And so I learned firsthand how quackbusting works.

A brief email exchange with ACSH board member James Enstrom

In August 2018 I emailed two current members of the American Council on Science and Health Board of TrusteesJames E. Enstrom and Daniel T. Stein. Only Dr. Enstrom responded.

James E. Enstrom is described by ACSH as "Research Professor at the University of California, Los Angeles, School of Public Health and Jonsson Comprehensive Cancer Center.” More interestingly, and part of why I emailed him, he is president of what is called the Scientific Integrity Institute, though it isn’t clear that entity is anything more than Dr. Enstrom himself. Having allied himself with “scientific integrity,” I was interested to know what he thought of my experiences with ACSH’s ethical deficiencies and the insulting and dishonest public comments by current ACSH president Hank Campbell. Not much, judging by his responses.

My initial email:

The “this” I linked to was my original blog post which gives context to this entry.

Dr. Enstrom’s replies are surprisingly revealing and troubling given that he heads an entity whose philosophy includes the statement, "It is vital that the pursuit of truth in all areas of science continue, unimpeded by non-scientific considerations such as popularity and politics.” ACSH has been knee-deep in politics since its inception.

His response:

What did I write that he finds “incredibly harse (sic)”? He does not say. Is he bothered by any of the unethical behaviors that I detailed? He doesn’t say. He also does not say that I wrote anything false. Humorously, and condescendingly, he offers a “respectful and productive discussion” — if I send him a resumé. What does my career trajectory have to do with ACSH’s ethics? His response is not what one might hope for from the president of the Scientific Integrity Institute.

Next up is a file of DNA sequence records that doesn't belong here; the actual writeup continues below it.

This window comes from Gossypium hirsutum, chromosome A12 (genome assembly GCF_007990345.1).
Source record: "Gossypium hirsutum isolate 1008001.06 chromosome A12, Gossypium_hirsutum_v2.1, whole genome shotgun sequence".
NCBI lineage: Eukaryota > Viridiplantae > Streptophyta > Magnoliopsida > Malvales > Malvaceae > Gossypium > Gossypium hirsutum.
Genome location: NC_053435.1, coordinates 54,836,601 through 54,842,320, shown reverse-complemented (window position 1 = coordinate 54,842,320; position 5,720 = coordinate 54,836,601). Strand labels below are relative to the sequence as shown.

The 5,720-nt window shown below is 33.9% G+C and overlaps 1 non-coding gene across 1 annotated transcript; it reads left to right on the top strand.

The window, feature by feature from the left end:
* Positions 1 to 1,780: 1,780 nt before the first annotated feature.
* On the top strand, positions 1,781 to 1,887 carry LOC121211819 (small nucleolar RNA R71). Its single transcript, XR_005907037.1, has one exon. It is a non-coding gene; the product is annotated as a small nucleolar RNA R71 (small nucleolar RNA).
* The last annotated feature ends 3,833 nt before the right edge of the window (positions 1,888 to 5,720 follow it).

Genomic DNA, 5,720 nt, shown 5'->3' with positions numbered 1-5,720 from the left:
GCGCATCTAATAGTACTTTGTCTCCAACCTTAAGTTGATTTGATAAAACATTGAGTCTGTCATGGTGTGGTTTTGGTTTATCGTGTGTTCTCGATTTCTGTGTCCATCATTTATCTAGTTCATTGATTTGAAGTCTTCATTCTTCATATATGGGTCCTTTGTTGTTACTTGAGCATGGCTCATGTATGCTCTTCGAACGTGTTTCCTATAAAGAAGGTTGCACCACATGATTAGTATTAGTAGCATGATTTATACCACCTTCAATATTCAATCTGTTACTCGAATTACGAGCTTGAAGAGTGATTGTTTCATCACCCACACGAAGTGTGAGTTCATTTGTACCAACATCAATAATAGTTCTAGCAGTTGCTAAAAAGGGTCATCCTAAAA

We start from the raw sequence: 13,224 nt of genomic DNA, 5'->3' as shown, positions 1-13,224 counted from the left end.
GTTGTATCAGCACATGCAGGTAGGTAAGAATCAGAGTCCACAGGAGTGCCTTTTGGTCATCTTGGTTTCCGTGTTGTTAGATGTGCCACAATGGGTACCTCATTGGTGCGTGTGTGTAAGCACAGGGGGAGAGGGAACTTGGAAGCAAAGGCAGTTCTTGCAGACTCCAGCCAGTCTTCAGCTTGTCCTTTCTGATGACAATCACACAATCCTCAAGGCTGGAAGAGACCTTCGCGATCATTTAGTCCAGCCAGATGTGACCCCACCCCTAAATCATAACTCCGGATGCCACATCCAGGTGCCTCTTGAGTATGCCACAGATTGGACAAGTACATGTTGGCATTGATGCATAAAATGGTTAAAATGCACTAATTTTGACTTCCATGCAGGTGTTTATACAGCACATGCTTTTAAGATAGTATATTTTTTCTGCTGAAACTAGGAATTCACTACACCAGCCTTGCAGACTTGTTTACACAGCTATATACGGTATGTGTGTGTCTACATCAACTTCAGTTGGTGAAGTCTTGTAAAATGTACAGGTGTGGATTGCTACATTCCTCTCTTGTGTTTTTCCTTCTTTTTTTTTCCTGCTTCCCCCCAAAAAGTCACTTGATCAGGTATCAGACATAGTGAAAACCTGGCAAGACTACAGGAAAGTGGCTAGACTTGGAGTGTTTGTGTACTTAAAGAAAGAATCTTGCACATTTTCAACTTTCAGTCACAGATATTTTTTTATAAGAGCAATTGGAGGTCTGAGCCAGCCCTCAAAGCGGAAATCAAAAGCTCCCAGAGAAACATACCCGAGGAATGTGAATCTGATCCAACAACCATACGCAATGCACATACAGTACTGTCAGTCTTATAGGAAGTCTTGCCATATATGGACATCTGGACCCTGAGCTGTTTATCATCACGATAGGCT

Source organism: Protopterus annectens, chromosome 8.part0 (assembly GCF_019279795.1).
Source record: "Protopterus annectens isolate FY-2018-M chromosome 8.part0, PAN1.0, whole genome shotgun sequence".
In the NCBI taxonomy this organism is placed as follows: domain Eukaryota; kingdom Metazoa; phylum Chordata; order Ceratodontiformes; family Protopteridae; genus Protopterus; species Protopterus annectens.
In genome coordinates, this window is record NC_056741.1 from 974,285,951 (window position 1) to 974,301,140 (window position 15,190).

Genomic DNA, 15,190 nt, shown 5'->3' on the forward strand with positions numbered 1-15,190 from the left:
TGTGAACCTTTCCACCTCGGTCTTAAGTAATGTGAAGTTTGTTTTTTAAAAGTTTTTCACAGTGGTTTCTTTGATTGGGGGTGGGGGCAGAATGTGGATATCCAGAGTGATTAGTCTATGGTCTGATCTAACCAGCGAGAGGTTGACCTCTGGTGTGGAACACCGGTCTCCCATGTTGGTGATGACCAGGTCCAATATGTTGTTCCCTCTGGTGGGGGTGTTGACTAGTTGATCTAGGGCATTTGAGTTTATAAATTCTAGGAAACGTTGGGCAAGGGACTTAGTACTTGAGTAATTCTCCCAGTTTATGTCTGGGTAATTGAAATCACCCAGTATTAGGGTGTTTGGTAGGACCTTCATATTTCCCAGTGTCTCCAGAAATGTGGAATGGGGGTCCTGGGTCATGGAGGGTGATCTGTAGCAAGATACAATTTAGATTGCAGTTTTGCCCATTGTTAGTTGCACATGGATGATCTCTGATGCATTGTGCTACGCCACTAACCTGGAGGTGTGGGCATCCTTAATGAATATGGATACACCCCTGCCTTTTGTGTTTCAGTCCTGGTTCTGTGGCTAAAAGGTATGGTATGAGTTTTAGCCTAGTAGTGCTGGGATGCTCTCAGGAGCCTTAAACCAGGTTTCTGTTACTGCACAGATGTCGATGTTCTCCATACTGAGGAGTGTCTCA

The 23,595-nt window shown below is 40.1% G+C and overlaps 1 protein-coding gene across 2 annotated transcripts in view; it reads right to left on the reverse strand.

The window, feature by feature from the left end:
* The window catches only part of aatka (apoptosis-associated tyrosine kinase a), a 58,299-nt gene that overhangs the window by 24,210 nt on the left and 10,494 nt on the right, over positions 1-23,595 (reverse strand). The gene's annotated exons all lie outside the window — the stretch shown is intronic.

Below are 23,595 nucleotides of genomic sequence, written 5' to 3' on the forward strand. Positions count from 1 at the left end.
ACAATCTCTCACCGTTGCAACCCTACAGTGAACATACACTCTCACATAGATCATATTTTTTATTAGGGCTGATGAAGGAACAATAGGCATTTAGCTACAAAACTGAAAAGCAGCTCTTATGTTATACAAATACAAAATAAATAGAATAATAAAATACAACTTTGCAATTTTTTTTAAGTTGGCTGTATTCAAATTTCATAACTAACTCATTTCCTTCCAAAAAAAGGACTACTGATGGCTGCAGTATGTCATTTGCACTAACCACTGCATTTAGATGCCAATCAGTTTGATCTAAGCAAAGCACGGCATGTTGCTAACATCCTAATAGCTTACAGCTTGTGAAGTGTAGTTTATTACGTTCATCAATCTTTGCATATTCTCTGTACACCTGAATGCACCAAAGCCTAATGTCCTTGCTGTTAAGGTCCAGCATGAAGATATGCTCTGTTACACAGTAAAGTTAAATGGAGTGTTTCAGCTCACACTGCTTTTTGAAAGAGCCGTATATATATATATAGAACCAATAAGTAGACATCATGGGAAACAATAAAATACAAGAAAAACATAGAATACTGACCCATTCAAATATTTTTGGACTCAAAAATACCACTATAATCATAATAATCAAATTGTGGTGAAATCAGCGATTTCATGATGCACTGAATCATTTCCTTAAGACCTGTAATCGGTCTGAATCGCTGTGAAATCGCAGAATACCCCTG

I declined his offer to talk in my second email:

His final reply is honest to a fault.

As a member of the board of a 501(c)3 non-profit organization under federal law, and under the laws of New York State, he states that ACSH’s boards have always been “basically advisory groups with little direct power.” The president  “has essentially all the power, as you know from your time as ACSH.” What he says is true about ACSH, but would it be so if the board complied with its legal responsibilities rather than acting as a powerless advisory group?

I’m not a lawyer, but I can read the Governance Principles for non-profits on the web site of New York City’s government. The obvious reading is that board members have the authority and obligation to ensure that a non-profit behaves ethically and responsibly. I’m confident that New York state law has a similar mandate. But Dr. Enstrom’s email reveals why the ACSH board has acted as a rubber stamp for Elizabeth Whelan and Hank Campbell.

Dr. Enstrom, and the rest of the ACSH board, might want to read the “Overview for directors of not-for profit corporations” authored by a partner and senior associate of the Hodgson-Russ law firm of Albany, New York. The guidance states that the "board can delegate responsibilities, e.g., to committees or employees, but it is ultimately responsible for the workings of the corporation.” It is not the duty of a non-profit board to give the president “essentially all the power,” as Dr. Enstrom admits has been the case at ACSH. 

Dr. Enstrom’s last paragraph about “perspective on ACSH” seems to suggest that unethical behavior at ACSH is excused by the “dirty tactics and dishonesty of activist groups.” ACSH is also an “activist group,” which might be why it acts like one. 


I don’t include this to insinuate anything about Dr. Enstrom and his work as a scientist, but because it is interesting. I’m prone to thinking that he got a raw deal, and was “fired,” as Fox News said he characterized it, for not producing research that pleased political and medical authorities. It’s a disturbing lesson about the politicization of science.